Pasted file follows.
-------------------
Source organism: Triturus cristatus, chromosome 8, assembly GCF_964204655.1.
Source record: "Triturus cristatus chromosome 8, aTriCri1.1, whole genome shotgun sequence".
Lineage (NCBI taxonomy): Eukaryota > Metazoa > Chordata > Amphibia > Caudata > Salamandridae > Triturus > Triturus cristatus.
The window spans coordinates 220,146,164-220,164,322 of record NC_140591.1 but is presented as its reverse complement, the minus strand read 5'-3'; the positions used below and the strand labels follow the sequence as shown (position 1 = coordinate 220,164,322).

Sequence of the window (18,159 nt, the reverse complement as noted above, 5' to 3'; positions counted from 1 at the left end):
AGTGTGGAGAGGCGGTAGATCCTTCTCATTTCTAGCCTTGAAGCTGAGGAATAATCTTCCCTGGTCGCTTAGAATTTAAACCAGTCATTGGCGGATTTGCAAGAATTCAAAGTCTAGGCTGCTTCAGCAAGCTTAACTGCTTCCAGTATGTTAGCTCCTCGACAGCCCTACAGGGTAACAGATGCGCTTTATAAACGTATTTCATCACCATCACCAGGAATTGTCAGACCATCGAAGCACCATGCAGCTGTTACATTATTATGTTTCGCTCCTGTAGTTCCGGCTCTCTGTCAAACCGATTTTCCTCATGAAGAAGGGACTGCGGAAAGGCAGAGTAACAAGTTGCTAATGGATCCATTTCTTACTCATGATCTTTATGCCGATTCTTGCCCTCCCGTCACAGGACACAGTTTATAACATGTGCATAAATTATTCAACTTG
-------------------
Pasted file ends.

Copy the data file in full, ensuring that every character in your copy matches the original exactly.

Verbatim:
Source organism: Triturus cristatus, chromosome 8, assembly GCF_964204655.1.
Source record: "Triturus cristatus chromosome 8, aTriCri1.1, whole genome shotgun sequence".
Lineage (NCBI taxonomy): Eukaryota > Metazoa > Chordata > Amphibia > Caudata > Salamandridae > Triturus > Triturus cristatus.
The window spans coordinates 220,146,164-220,164,322 of record NC_140591.1 but is presented as its reverse complement, the minus strand read 5'-3'; the positions used below and the strand labels follow the sequence as shown (position 1 = coordinate 220,164,322).

Sequence of the window (18,159 nt, the reverse complement as noted above, 5' to 3'; positions counted from 1 at the left end):
AGTGTGGAGAGGCGGTAGATCCTTCTCATTTCTAGCCTTGAAGCTGAGGAATAATCTTCCCTGGTCGCTTAGAATTTAAACCAGTCATTGGCGGATTTGCAAGAATTCAAAGTCTAGGCTGCTTCAGCAAGCTTAACTGCTTCCAGTATGTTAGCTCCTCGACAGCCCTACAGGGTAACAGATGCGCTTTATAAACGTATTTCATCACCATCACCAGGAATTGTCAGACCATCGAAGCACCATGCAGCTGTTACATTATTATGTTTCGCTCCTGTAGTTCCGGCTCTCTGTCAAACCGATTTTCCTCATGAAGAAGGGACTGCGGAAAGGCAGAGTAACAAGTTGCTAATGGATCCATTTCTTACTCATGATCTTTATGCCGATTCTTGCCCTCCCGTCACAGGACACAGTTTATAACATGTGCATAAATTATTCAACTTG